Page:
Mother’s day touches everyone in some way. We are born of one mother, unlike any other. As our mother and our lifeline, she nurtured and cared for us. She is our first love and one we never get over, because later, she often proves to be our first heartbreak.
In the beginning, her warm embrace gave us a sense of security. We had a felt sense that we needed her and she needed us. Later, as we became conscious of our separateness, initially a shock – we may have cried as we adjusted to the sense of free floating. Still, long into our adulthood, we look to her and yearn for her approval.
Some of us are in the throws of motherhood, full of love and newness. As we move into a role unlike any other, something changes in us. Our primal maternal instincts take over. The awareness of this fragile, sacred, innocent love complete with it’s own DNA and human potential laying in our arms, is overwhelmingly life changing.
Mothering means that we sacrifice our personal desires, and give our full attention to seeing that our child’s needs are met. Most of us, though our intention is genuine, fail in some way or another because we’re human and complex, and life happens.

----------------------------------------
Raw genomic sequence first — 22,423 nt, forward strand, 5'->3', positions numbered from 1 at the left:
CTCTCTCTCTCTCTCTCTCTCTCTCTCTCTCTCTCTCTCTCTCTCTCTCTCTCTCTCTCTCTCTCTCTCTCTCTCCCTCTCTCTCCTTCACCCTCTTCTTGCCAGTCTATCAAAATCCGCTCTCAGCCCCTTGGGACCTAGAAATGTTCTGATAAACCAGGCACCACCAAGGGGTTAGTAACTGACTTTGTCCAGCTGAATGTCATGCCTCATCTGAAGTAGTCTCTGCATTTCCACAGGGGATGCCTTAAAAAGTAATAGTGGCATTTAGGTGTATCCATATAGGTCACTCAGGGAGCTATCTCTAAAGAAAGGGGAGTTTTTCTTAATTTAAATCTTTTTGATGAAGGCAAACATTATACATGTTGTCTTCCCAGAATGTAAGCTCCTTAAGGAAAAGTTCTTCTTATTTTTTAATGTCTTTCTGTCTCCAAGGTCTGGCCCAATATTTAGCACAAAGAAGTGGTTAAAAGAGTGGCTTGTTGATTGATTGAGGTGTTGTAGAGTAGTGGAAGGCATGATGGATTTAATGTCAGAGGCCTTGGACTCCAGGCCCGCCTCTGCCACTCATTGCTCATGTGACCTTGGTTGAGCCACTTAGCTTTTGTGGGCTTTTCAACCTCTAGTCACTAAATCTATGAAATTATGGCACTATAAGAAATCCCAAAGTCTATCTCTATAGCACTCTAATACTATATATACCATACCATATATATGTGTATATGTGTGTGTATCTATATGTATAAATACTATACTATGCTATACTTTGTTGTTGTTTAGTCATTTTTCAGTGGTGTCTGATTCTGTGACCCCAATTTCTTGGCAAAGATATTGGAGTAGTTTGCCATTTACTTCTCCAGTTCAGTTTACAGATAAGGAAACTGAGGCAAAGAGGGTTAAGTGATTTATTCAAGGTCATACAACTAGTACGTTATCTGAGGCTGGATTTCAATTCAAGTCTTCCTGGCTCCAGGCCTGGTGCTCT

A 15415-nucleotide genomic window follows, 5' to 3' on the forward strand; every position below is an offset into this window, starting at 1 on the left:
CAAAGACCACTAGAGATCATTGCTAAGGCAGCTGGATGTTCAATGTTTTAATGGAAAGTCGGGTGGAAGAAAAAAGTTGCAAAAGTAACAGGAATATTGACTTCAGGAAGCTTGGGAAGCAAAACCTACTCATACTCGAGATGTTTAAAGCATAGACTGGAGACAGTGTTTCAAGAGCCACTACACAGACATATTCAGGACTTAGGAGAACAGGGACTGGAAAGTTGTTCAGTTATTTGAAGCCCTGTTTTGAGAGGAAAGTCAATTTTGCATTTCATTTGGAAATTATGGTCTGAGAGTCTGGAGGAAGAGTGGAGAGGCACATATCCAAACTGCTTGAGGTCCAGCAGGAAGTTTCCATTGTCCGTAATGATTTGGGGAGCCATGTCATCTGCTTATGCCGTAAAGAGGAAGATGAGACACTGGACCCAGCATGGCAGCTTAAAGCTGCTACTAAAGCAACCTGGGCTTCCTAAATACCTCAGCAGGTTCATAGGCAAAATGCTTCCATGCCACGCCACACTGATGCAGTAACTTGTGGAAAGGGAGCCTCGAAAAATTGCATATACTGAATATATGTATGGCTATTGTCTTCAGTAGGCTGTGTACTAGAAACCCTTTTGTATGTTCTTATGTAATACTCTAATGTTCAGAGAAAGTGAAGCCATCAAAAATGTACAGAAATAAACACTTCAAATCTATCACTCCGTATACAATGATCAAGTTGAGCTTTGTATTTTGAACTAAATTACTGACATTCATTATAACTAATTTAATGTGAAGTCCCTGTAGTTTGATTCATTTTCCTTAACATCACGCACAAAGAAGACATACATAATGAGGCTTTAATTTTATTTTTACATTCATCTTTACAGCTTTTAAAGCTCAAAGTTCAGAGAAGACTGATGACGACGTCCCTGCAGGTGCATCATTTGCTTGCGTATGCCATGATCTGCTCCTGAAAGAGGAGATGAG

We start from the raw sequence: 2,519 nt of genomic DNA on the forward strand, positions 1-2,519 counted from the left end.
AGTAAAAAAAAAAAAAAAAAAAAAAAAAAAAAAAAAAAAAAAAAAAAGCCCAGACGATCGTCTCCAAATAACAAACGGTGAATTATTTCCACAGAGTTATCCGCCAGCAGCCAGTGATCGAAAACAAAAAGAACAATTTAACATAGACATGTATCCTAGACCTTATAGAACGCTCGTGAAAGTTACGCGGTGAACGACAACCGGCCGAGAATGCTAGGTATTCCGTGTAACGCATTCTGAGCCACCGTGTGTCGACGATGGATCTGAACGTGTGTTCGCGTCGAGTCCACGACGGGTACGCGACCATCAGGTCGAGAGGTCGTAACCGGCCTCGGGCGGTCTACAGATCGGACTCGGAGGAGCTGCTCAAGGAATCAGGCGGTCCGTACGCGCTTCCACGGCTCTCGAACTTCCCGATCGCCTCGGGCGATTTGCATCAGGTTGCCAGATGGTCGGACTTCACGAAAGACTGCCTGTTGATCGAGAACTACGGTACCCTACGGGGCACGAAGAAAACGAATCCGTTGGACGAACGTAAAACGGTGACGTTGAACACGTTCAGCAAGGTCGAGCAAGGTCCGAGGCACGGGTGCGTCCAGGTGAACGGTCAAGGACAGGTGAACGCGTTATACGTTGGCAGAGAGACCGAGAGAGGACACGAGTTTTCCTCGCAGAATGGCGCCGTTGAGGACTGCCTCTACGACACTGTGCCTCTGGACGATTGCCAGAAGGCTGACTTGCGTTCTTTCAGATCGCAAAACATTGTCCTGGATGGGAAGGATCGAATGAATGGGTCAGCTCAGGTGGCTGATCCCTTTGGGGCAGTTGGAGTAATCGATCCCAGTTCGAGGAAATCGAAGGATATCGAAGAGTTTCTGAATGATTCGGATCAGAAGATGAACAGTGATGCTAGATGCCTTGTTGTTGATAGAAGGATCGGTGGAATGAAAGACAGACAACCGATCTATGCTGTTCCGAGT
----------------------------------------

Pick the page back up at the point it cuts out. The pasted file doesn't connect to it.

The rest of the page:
Those of us who had a mother who fell short, she may be an unconscious victim of her own upbringing and shortcomings. Or maybe due to cultural and societal expectations,we may have felt abandoned. Perhaps our role model seemed aloof and cold. The hopes of being accepted, getting tenderness and warmth, nourishment, and understanding now seems out of reach. We continue to yearn for what was lacking in our childhood, and on an unconscious level, hope that it will come through other relationships.
Mothering takes energy and focus, there is no time for self, and anyone bringing up a little one knows that you can’t step away, not for a minute. However, as our children grow and become a little more independent, exploring their world without us, we as mothers move into a stage of wondering what about me? Questions like who am I, what am I suppose to be doing? What happens after children? It’s then that we often begin the journey of self exploration. Often our children are still in need of us though they pretend to be self-sufficient and independent. Afraid to expose their needs, they may come to feel that we let them down.
The Archetype of the Child remains within us throughout our lives, no matter our age. Here is the lesson in the fable about our less than perfect mother. The Mother Archetype is an energy available for us to put into action. We have within us an ability to love, nurture, and care for ourselves.
The truth is that no one can do that for us, and nothing rescues us from that quest. Sooner or later, we have to learn how to master it ourselves. So mothers, daughters, and sons, honor and love yourself completely.